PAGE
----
Studies: People

20Jan

William Shakespeare

William Shakespeare was born of lowly status to a wool dealer in Stratford-upon-Avon in 1564. Not much is known of his life. Due to the perfection of his writing, and obvious knowledge of the Classics, it is assumed he went to grammar school. As his father rose in status – eventually becoming a gentleman – this is feasible. At 18 he married Anne Hathaway, 8 years his senior and had three children.
Most likely joining a number of drama companies, about 1593 he came under the patronage of the Earl of Southampton, becoming a member of the prestigious Chamberlain’s Men group of actors about 1594, the whole company moving to The Globe in 1599. The writer of the greatest plays ever, they were split into three categories: tragedies, such as Hamlet and Romeo and Juliet; comedies, such as As You Like It and Much Ado About Nothing; and histories, such as Richard III and Henry V.
Again, not much is known of his life in London, but he is thought to have returned to Stratford about 1610, dying in 1616. This unknown quality about his life, plus the fact that few of his plays are in original manuscript form, has led many scholars to conclude he wasn’t the true author of the plays.
Best candidate is Francis Bacon for authorship – a man of obvious ability. One easy way to disprove this is to realise Bacon was a scientist and rational materialist. The writer of the plays is so clearly a romantic and metaphysicist. The philosophies couldn’t be further apart.
The main reason for the idea Shakespeare was not the author is clearly intellectual snobbery. How could someone of so low a status write such masterful works? And it is, perhaps, this mystery that adds to Shakespeare’s great status. As to the man himself, we can only learn from his plays, and the odd snippet of information regarding things he may or may not have done. For instance, claims of illegitimate children abound; and his deep insights show him to be a deep thinking, often emotional human being.
This all leads us to the view that Shakespeare was not a conventional character, but a highly emotional, possibly philandering man. As to the effect of his work, his place in the history of literature is assured. But some theorists go even further, arguing that, in outing the undercurrents of emotions in his plays, he created the modern mind-set, his plays actually giving a new definition of what it is to be human, complete with all our foibles, dark side, and sense of fun.

History

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20Jan

Napoleon Bonaparte

Napoleon Bonaparte was a child of the Enlightenment, the time when free thinking thought of banishing monarchy and religion in order to create a more perfect, fair society. And he was to become its greatest adventurer, and its despot. Born in 1769, the son of a Corsican lawyer, his father died when he was 15, leaving him to look after his mother and many siblings. Times were hard for the young Napoleon, and in 1785 he took a commission in the artillery, joining a revolutionary and active French army.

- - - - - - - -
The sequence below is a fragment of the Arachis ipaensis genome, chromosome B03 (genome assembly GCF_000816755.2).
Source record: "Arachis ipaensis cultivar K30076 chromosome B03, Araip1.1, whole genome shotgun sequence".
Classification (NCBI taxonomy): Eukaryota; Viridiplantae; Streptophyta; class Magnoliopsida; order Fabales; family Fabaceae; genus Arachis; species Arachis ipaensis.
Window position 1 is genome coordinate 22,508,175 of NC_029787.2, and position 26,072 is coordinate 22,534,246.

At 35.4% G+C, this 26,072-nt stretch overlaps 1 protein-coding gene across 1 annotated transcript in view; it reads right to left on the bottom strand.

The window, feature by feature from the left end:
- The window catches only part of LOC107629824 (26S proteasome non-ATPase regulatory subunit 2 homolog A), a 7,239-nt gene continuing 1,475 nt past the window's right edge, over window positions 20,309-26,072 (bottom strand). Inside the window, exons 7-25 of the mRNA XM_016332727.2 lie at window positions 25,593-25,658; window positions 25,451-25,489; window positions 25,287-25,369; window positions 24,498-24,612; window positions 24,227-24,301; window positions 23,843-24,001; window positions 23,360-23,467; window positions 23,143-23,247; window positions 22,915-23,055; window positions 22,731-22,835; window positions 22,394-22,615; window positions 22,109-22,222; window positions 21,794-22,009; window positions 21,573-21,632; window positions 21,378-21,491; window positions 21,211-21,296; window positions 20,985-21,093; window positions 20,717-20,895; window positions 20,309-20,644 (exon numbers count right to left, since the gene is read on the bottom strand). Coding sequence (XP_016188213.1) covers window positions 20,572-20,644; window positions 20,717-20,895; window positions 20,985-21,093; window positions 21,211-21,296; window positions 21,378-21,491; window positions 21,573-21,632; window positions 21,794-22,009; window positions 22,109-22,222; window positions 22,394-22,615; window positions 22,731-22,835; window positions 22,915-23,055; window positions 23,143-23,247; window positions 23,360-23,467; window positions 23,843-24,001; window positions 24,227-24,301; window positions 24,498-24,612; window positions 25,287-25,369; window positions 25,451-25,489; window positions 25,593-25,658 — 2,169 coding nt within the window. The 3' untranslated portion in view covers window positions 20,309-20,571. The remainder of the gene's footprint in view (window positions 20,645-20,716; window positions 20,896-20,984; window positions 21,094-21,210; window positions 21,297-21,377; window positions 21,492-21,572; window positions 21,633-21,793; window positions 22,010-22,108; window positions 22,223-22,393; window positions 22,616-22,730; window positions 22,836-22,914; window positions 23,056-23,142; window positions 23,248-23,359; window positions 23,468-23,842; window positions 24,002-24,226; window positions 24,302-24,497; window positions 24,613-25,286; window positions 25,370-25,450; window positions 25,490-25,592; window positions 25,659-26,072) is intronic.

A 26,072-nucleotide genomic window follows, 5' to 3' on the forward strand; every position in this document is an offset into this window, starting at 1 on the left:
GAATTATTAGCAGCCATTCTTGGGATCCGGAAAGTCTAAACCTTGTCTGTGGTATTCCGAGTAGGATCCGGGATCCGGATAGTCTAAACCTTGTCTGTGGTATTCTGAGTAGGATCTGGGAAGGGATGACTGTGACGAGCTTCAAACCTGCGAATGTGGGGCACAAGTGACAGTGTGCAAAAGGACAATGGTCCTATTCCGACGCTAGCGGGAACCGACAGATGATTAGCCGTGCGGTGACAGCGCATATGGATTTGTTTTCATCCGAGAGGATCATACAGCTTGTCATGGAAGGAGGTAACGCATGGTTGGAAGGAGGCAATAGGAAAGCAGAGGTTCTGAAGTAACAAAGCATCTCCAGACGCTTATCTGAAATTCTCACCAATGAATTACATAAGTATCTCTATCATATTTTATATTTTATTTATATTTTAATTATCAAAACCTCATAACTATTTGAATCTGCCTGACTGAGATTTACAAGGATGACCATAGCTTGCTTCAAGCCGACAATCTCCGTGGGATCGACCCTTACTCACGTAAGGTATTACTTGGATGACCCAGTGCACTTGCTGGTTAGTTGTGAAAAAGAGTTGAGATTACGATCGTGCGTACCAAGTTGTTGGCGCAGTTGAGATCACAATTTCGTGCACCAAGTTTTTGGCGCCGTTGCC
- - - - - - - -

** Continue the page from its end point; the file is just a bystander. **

He thrived in this army, scoring many victories and rising quickly up the ranks. When a Royalist mob attacked the National Convention in 1795, he rose to the occasion by dispersing them with ‘a whiff of grapeshot.’ Finding favour, he was given command of the army in Italy. It was a good move. Napoleon had earned the name ‘the little corporal’ for seeing to the welfare of
his men. His reorganisation, devising the independent Corps, was a masterstroke, and his ability to inflict a crippling surprise attack led to his many victories.
His army then went to Egypt, to attack British interests overseas. However, he fell foul to the British navy, eventually abandoning his army in Egypt and returning to France where he joined a plot to overthrow the Directory. In November 1799 he became First Consul of France. This was good for Napoleon, but bad for everyone else. The French Revolution had lost its way, initially devised to guarantee freedom through the General Will of the people. Napoleon decided this really meant subordinating individual rights to the efficiency of the State. In 1803 he virtually declared war on the whole of Europe, and in 1804 declared himself Emperor.
Defeating army after army, he entered a deserted Moscow in 1812 and suffered reverse due to the Russian winter, just as the British under Wellington began to drive him out of the Iberian Peninsula. However, prior to these reversals, he had placed family members on foreign thrones. Seeing himself as the successor of Charlemagne, he was fearless, charismatic and totally vane, divorcing his first wife to marry a Habsburg, thus giving him the same social standing of the traditional monarchy of Europe.
An absolute egoist – he even cheated playing cards – he had numerous affairs, even though he wasn’t particularly good at sex. Other than this, his tastes were simple and his codification of French law, whilst creating a despotic bureauocracy, laid the foundations of much modern law.
In 1814, Allied armies took Paris and Napoleon was abdicated in Elba. However, he grew resentful over not being able to see his wife and son. Hence, in 1815 he landed in France with 1500 men and marched on Paris, beginning his Hundred Days Rule, finally ended in his decisive defeat at Waterloo. Banished to St Helena, he died in 1821, having created the modern army, modern law, and the modern political face of Europe.

History

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20Jan

Isaac Newton

Sir Isaac Newton is still thought the world’s greatest physicist and mathematician. Born on Christmas Day 1642 in Woolsthorpe, Lincolnshire, he managed to get a place at Grantham Grammar School due to an influential relation.
He went to Trinity College, Cambridge, where he excelled, spending most of his life there but for a brief period in his youth when the university was closed because of the plague. It was at this time, at home, that his great scientific breakthroughs came.